The difficulties to realize a more intensive collaboration seem to be more serious than most advocates expected. The empowerment of the public by means of a professional marketing strategy is certainly an interesting tool for the improvement of a more functional partnership between the police and the population. But the problems in mobilizing local inhabitants are often more structural of nature. In more deprived neighborhoods, the lack of collaboration by the public is often a result of feelings of despair and powerlessness, the fear for street gangs, and a deep embedded mistrust and conflict with the police (Rosenbaum 1998).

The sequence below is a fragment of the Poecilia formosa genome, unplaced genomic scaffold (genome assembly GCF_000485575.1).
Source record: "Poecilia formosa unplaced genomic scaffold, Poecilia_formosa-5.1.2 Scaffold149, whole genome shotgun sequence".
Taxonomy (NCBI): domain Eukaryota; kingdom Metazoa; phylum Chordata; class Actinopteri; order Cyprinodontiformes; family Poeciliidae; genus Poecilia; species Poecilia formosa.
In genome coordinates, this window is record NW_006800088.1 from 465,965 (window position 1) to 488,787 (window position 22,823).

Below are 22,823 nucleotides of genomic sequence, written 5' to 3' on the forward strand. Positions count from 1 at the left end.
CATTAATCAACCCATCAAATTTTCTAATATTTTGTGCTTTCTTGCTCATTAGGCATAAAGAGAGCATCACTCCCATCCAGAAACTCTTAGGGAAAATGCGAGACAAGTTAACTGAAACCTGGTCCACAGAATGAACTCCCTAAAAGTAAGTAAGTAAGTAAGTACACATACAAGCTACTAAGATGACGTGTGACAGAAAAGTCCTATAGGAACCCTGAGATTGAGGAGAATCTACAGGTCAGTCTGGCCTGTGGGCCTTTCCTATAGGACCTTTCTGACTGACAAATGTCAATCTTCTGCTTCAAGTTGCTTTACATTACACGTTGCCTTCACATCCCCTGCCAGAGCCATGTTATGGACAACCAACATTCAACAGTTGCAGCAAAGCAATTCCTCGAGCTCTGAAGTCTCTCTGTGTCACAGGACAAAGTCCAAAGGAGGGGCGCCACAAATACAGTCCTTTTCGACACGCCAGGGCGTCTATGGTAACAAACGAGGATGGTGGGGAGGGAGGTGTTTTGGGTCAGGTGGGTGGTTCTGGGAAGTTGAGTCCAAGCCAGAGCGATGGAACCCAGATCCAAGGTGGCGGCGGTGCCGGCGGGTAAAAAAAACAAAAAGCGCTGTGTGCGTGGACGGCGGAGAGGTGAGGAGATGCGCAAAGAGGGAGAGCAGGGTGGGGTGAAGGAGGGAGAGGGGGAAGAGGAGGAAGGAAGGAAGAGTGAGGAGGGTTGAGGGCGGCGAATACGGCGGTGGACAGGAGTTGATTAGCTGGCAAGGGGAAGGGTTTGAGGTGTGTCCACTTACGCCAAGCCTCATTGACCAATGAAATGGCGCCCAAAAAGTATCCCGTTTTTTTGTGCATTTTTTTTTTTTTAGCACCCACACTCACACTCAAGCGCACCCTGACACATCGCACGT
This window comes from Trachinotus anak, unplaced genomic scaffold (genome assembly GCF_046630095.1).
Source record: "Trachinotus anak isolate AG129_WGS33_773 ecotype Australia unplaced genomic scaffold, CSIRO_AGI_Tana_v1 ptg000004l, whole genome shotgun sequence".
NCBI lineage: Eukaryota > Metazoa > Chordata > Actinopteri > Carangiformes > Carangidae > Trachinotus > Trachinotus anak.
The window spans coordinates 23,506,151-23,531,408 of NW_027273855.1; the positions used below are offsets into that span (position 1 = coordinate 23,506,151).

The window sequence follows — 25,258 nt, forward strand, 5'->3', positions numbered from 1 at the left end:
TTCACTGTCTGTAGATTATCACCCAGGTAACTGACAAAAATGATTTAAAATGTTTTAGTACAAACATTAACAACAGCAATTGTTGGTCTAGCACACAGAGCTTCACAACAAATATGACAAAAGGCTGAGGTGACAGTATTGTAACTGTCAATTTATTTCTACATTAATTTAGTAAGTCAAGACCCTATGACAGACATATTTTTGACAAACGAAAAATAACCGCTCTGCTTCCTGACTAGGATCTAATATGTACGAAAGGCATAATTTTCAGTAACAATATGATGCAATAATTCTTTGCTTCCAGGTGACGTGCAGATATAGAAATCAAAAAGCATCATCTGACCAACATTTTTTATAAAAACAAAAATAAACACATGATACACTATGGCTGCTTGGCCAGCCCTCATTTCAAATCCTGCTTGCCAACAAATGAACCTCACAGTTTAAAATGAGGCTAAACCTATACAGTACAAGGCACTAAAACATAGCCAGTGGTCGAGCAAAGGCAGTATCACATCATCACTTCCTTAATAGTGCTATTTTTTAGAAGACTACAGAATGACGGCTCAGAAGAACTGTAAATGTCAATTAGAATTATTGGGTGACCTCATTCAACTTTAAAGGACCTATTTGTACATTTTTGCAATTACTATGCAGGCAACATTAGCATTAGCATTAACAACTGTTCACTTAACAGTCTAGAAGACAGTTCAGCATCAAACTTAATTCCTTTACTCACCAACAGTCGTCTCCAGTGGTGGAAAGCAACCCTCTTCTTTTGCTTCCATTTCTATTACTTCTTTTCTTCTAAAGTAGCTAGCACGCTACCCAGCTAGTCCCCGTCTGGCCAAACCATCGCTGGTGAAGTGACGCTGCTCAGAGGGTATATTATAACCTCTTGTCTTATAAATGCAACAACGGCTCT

On the long run, COP would lead to a more or less important decrease of the number of emergency calls by the public (Brodeur 1998a). COP programs can have a regressive (instead of progressive) effect, while they are often directed toward the wrong target groups. Those groups within the population that are already organized succeed in using the police to their advantage, because the police feels themselves comfortable in this part of society. In spite of that, research evoked that COP, by means of locally initiated consultations, structures the active participation of the population in problem identification and prioritizing. It gives a channel for external accountability on police performance. Often it became clear that the initiatives were directed toward the wrong territoria and the target groups with the smallest needs (Skogan 1998).

Impact On Incivilities And Fear Of Crime